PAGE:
“Having a long-range plan and sticking to it allows procurement and fleet managers to make good decisions and replace fleet vehicles with EVs when it is time,” he explained. “As time passes, fleet managers are having more and more choices with the vehicles that are available in the EV market, and I am hopeful that the selection will continue to expand.”

Across the Grid

There seems to be a growing understanding that as time goes on, technology will only become more prevalent in what we do. Technology is also changing how we look at at fleets and each individual vehicle’s role within a municipality. As more fleets go green finding and using the right tech to stay on course with sustainability goals as been key.

Chris Jackson, Associate Vice President, Public Sector Solutions at GEOTAB

To understand the future we sometimes have to look at the past. Associate Vice President, Public Sector Solutions at GEOTAB Chris Jackson has seen the velocity in both the appetite and adoption of technology starting to increase, applying to the types of vehicles being procured as well as peripheral technology such as telematics.

“Even from about five years ago there were still only select departments within agencies or leading agencies acting as the early adopters for telematics and other similar technologies,” Jackson explained.

However, he noted it has shifted to the mass adoption phase now where there are specific budgeting practicesto plan for and/ or maintain technology being brought in to assist the vehicles, fleet operators, administration, and management. The approach to how contracts and procurement are being built and executedwith fleettechnology has changed to be more encompassing of cooperative arrangements between government agencies, according to Jackson.

“Historically there was more of an approach to have very specific procurements for a particular technology, for a particular agency or department,” he stated. “However, that led to implementations which were limiting in expansion or silosin the use of the technology.”

According to Jackson, what has changed in our experience is the culture within procurement departments to be more comfortable in utilizing national cooperative agreements with pre-qualified products and services, as well as structuring any isolated procurements to be more flexible in how they can expand as products and services evolve, and let other agenciesjoin or utilize their procurement.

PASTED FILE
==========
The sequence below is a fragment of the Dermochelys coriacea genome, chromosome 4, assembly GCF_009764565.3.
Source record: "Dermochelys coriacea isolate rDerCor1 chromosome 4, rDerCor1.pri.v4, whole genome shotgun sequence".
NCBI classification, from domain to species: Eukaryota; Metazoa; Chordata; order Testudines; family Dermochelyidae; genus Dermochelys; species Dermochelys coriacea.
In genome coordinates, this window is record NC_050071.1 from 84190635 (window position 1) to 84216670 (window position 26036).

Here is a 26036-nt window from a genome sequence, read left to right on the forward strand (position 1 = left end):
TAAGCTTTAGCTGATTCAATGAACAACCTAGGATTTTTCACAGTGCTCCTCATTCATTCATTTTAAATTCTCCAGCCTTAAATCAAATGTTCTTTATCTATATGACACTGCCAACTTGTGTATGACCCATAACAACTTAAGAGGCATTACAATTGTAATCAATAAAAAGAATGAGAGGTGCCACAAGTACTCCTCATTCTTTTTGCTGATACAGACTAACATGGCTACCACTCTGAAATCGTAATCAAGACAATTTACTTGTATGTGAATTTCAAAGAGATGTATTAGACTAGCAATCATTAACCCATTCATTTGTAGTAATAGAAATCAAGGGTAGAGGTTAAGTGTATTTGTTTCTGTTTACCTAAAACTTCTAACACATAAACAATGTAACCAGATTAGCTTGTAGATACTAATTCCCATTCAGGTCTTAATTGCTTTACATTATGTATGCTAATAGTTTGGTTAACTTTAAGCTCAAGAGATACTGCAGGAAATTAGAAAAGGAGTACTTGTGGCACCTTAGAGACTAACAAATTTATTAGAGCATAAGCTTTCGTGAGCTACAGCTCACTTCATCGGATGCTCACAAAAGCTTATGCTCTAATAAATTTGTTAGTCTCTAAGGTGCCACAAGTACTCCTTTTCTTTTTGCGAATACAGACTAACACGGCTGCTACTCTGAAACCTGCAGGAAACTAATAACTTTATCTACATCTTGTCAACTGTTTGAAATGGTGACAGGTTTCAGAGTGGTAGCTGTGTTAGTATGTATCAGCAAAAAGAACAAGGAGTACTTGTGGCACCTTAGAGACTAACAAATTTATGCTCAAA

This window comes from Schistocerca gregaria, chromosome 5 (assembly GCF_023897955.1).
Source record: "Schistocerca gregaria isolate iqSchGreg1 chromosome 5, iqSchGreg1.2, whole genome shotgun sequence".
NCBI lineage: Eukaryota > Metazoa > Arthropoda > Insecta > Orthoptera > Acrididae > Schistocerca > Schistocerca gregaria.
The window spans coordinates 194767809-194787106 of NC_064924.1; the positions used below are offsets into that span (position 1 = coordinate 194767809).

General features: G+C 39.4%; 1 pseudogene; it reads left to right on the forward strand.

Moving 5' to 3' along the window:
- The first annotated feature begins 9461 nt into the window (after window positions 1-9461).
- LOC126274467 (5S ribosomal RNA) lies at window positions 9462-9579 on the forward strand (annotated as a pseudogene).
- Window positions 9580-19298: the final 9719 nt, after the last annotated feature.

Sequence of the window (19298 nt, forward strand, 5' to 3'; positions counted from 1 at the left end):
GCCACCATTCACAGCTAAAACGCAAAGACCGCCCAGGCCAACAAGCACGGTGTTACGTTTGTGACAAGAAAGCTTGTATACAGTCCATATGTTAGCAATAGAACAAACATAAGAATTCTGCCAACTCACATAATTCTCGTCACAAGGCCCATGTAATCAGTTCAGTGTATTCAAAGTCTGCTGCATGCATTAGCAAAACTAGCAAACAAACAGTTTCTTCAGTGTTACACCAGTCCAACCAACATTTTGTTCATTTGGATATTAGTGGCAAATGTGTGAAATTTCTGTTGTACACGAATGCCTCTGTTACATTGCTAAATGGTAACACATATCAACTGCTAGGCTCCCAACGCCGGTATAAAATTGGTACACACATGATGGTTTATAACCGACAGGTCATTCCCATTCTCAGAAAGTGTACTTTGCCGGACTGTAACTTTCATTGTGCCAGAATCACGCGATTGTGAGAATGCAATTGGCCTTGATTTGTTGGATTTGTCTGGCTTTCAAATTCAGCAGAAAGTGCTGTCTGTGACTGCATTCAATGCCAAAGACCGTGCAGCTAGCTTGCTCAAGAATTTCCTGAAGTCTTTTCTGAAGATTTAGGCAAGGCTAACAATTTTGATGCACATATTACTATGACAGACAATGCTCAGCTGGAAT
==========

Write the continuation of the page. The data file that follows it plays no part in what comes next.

This takes usto the present role of the fleet manager into its evolution of being required to understand much more on the technology side and be aligned with IT departmentsthan it has been traditionally.

Examples he gives of new technology brought into the fleet range from telematics, to video telematics, to new management systems, to additional asset tracking technology that has become available for non-motorized assets, etc.

All of these technologiesrequire acumen on howcompliant they are to security standards, pricing policies, equipment safety standards, and data management (i.e. data residency and data management practices).

From his experience in the field, the biggest challenges faced are:

• The pressure to do more with less; requiring agencies to look at the future state as the consolidation of technologies/ programs, for example how telematics and motorpooling can be combined in a single initiative, budget, etc. to operate the assets more effectively.

• Aging fleets combined with supply chain constraints to replace vehicles. Government agencies are utilizing more technology now and will continue to in the future to manage the assets within the fleet to find opportunitiesto operate more efficiently and even reduce the size of fleets to relieve the pressure of purchasing new vehicles.

• Understanding the path to electrification and if it makes sense across all vehicle use cases, as well as the demand for associated infrastructure needs is a consistent topic where many are facing challenges on where to start, while others are looking at how to scale. As with the points above, utilizing technology such as telematics can help agencies understand and assess their current vehicle scenariosto make the decisions onwhat the future of their fleet looks like.

• With technology catalysts continuing to advance how commercial operations are approached, the pressure to adopt the right technology at the right time so the fleets can take advantage of being on the leading edge, but not the cutting edge. We will continue to see the future of fleet collide with technology companies in how vehicles are built, operate, and managed.

About the author
Nichole Osinski

Nichole Osinski

Executive Editor

Nichole Osinski is the executive editor of Government Fleet magazine. She oversees editorial content for the magazine and the website, selects educational programming for GFX, and manages the brand's awards programs.